Of the 196 countries that exist in the world right now, only 23 of them fully recognise homosexuality and practices same-sex marriage and adoption rights, and around 20 have transgender or transsexual rights in their legislation.
If that number sounds satisfactory to you, here is another piece of information. In around 72 countries in the world, homosexuality is still illegal, a dozen where it can lead to imprisonment and about eight nations where it is punished with death penalty.
All the other countries on that list are either trying their best to keep the LGBT community suppressed and discriminated, or are being silent and doing nothing to make the situation any better.
Like the great South African anti-apartheid social activist Desmond Tutu said:
“If you are neutral on situations of injustice, you have chosen the side of the oppressor.”
But the silver lining is, the situation is better than what it was in the last millennium. Since 2000, a whole lot of countries have taken small or big steps towards the right of homosexuals and transgender people. Almost all of them are from Europe and America. The continents of Asia and Africa are still way behind in this aspect, and almost none of the countries have adopted any measure to change that.
In some countries like Russia, a step is being taken backward. In a time when most of Europe are ticking all the right boxes where LGBT rights are concerned, Russian president Putin introduced a series of statutes in 2013 at a federal level, together called the ‘gay propaganda law’ banning “the promotion of non-traditional sexual relationships”. The decision was rebuked by the European Court of Human Rights.
In India, homosexuality was re-criminalised 2013 after being struck down few years back, which creates an ironical situation because it makes a completely innocent person first a criminal, and then not one for few years, and then again an offender of law overnight.
But some countries are there which have kept our hopes high.
France is probably the first country to decriminalise sodomy way back in 1791 during the French Revolution. It was always one of the most gay and trans-friendly countries, banning sexuality and gender based discrimination in 1985, allowing legal gender change since 2009 and same-sex marriage since 2013. France also became the first country to delist transgenderism as a mental illness.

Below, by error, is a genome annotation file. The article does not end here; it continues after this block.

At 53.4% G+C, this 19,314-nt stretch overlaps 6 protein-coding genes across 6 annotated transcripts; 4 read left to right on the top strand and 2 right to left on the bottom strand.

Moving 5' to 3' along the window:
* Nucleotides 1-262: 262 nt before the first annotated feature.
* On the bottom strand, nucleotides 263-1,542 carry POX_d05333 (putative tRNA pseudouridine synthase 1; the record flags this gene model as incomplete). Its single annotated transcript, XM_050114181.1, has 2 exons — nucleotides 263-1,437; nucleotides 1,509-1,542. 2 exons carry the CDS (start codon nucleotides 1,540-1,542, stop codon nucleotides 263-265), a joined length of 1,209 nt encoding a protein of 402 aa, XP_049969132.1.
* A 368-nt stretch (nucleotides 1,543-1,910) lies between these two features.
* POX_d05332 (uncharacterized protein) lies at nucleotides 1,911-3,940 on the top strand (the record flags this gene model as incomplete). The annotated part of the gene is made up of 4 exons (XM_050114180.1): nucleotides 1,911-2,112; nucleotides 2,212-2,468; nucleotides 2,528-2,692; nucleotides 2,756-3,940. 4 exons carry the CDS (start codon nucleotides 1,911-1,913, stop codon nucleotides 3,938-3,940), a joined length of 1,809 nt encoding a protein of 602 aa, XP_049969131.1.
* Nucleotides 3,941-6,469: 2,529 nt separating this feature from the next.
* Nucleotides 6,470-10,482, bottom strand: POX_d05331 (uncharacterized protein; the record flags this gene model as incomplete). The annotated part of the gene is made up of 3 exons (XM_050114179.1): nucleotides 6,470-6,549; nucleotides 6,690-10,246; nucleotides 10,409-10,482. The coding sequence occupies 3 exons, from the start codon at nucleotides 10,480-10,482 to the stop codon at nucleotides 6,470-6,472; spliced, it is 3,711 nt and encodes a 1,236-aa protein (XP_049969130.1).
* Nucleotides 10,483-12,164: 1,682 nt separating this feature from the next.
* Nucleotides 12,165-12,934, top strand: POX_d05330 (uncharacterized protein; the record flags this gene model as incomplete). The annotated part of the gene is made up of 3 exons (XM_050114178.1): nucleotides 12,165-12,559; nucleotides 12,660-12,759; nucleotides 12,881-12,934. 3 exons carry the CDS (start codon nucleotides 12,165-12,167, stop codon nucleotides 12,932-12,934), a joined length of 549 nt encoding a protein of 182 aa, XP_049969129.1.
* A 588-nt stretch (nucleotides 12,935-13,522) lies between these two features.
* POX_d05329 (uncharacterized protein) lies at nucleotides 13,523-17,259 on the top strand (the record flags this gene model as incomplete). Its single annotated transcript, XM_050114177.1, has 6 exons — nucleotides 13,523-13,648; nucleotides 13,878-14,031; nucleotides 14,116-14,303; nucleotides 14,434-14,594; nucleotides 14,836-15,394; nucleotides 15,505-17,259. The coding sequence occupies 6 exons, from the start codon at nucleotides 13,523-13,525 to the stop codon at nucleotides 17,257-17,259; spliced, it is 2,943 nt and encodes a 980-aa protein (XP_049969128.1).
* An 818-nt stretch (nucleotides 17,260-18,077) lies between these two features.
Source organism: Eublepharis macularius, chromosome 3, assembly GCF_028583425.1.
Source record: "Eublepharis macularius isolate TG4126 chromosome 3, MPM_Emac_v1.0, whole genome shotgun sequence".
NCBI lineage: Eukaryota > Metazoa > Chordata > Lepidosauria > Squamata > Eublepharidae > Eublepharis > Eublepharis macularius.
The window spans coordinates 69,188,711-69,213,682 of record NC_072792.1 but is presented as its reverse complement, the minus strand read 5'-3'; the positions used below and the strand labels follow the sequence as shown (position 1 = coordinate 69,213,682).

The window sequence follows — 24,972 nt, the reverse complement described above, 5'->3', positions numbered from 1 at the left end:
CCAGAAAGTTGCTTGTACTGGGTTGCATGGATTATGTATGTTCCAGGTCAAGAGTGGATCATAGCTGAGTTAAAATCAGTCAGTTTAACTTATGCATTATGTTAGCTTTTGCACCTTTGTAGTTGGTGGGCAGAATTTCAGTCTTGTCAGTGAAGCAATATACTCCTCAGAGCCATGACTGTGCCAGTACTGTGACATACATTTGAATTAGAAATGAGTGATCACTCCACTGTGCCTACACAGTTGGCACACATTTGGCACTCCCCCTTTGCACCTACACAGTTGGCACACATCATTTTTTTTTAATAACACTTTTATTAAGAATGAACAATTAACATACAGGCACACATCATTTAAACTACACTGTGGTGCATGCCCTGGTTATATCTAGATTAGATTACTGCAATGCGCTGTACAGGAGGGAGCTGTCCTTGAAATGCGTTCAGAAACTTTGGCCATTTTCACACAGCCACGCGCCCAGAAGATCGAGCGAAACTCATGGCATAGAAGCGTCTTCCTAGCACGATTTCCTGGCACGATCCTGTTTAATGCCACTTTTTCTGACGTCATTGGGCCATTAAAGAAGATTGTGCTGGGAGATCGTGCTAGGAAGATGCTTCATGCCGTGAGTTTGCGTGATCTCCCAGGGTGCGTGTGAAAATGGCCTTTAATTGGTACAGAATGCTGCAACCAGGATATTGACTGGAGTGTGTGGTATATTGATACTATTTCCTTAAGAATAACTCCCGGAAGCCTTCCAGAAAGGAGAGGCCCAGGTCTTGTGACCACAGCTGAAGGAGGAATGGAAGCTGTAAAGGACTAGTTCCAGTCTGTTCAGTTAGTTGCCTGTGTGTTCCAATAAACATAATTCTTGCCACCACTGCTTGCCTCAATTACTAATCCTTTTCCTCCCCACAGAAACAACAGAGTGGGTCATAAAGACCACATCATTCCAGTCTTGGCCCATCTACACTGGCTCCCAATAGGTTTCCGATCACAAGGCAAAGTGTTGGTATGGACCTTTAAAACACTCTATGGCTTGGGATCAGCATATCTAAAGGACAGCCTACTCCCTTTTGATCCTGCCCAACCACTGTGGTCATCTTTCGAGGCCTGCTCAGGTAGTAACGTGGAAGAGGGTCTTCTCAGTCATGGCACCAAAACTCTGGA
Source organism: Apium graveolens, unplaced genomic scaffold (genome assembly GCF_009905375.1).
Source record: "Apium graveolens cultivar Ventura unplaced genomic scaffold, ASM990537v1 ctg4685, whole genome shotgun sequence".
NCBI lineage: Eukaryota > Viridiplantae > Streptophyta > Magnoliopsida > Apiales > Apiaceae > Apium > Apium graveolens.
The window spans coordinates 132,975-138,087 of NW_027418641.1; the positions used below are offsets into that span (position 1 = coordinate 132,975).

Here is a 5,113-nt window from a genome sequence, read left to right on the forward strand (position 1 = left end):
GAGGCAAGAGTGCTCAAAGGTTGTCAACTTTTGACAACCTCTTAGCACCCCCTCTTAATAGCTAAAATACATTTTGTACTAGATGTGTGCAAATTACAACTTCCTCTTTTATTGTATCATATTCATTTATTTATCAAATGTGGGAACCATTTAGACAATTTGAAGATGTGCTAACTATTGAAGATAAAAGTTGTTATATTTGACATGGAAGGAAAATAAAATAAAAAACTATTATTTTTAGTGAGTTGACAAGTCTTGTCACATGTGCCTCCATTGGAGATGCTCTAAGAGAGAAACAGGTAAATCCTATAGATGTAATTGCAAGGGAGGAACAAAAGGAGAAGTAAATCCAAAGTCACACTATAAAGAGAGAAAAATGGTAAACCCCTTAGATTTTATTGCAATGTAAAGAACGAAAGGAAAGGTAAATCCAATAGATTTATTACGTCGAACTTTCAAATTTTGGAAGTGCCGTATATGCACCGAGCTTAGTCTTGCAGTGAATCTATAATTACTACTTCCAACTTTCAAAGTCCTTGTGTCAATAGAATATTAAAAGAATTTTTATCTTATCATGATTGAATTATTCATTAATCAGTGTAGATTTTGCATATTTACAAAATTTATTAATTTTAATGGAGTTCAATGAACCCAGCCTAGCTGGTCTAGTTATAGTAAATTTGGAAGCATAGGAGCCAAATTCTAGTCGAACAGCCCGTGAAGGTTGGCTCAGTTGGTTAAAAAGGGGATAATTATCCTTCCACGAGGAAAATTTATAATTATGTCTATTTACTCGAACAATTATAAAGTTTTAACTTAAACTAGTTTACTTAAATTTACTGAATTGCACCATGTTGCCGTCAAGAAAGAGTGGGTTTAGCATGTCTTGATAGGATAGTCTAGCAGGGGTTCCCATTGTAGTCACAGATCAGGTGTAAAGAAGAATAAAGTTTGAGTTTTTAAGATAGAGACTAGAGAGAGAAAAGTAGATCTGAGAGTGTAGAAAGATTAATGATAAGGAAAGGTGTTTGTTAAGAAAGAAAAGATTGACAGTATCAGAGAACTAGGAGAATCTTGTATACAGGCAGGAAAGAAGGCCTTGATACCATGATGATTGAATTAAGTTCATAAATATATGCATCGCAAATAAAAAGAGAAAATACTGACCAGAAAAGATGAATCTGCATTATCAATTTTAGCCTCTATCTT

The Netherlands became the first country to allow same-sex marriage in 2001, allowing domestic partnerships since 1998. Same-sex relationships were legalised when France invaded the country in 1811 and established Napoleonic code. The Equal Rights Law, enacted in 1994, bans discrimination on sexual orientation on the grounds of employment, housing, public accommodations, and more.
The Scandinavian countries are not only considered to be the most liberal ones in the world, but their ranks in the Human Development Index have also remain among the top few over the years. So they must be doing something right. All the neighbours – Sweden, Denmark, Norway and Finland have all their boxes ticked. While homosexuality, legal partnerships, anti-discriminatory laws and delisting from mental illness were mostly done in the previous millennium, since 2000 all the countries have legalised same-sex marriage, trans-rights and adoption and other methods of having a child like IVF and surrogacy for same-sex couples.
Spain is once again one of the most liberal and free-spirited, colourful countries, and has been recognised for providing highest degree of equality to its LGBT citizens. Spain regulated anti-discriminatory laws and recognised partnerships since 1996-97. In 2005, Spain became the third country to legalise same-sex marriage and adoption, and a couple of other rights like serving in the military and donate blood; and in 2007, allowed transgenders a legal status without undergoing any medical surgery or examination. Spain also sees many gay festivals and pride walks attended in huge numbers.
Belgium, Luxembourg, Portugal, Iceland, Ireland and the United Kingdom are the other European countries that recognise all or some of the LGBT rights. Germany is on its way to be enlisted in the same.
In Africa, post-apartheid South Africa is the only country to recognise and practice LGBT rights. Same-sex marriage was legalised in 2005. In Asia-Pacific, except for New Zealand and Australia (under progress), no other country seems to be safe for LGBT people. We know how the situation is in our Subcontinent, and it is even worse in further west, where Sharia Law calls for capital punishment for the said “crime”.
Lastly, in America, the whole of north and Brazil and Argentina from the south recognises more or less all of the LGBT rights. Canada is a front-runner in this cause. Their human rights law was modified to fit in a rule on gay-discrimination in 1996 and allows same-sex marriage since 2005. Their current president Justin Trudeau wins heart every other day by speaking up for the LGBT community, walking in the parades and so on. Mexico allows marriages in certain jurisdictions but recognises it in all.
The whole world, especially the virtual world in the form of Facebook, Twitter and Instagram went crazy when Barrack Obama announced same-sex marriages legal all over USA in 2013. The rainbow filters on display pictures went viral. The POTUS wrote on his twitter:
“No one in America should ever be afraid to walk down the street holding hands with the person they love.”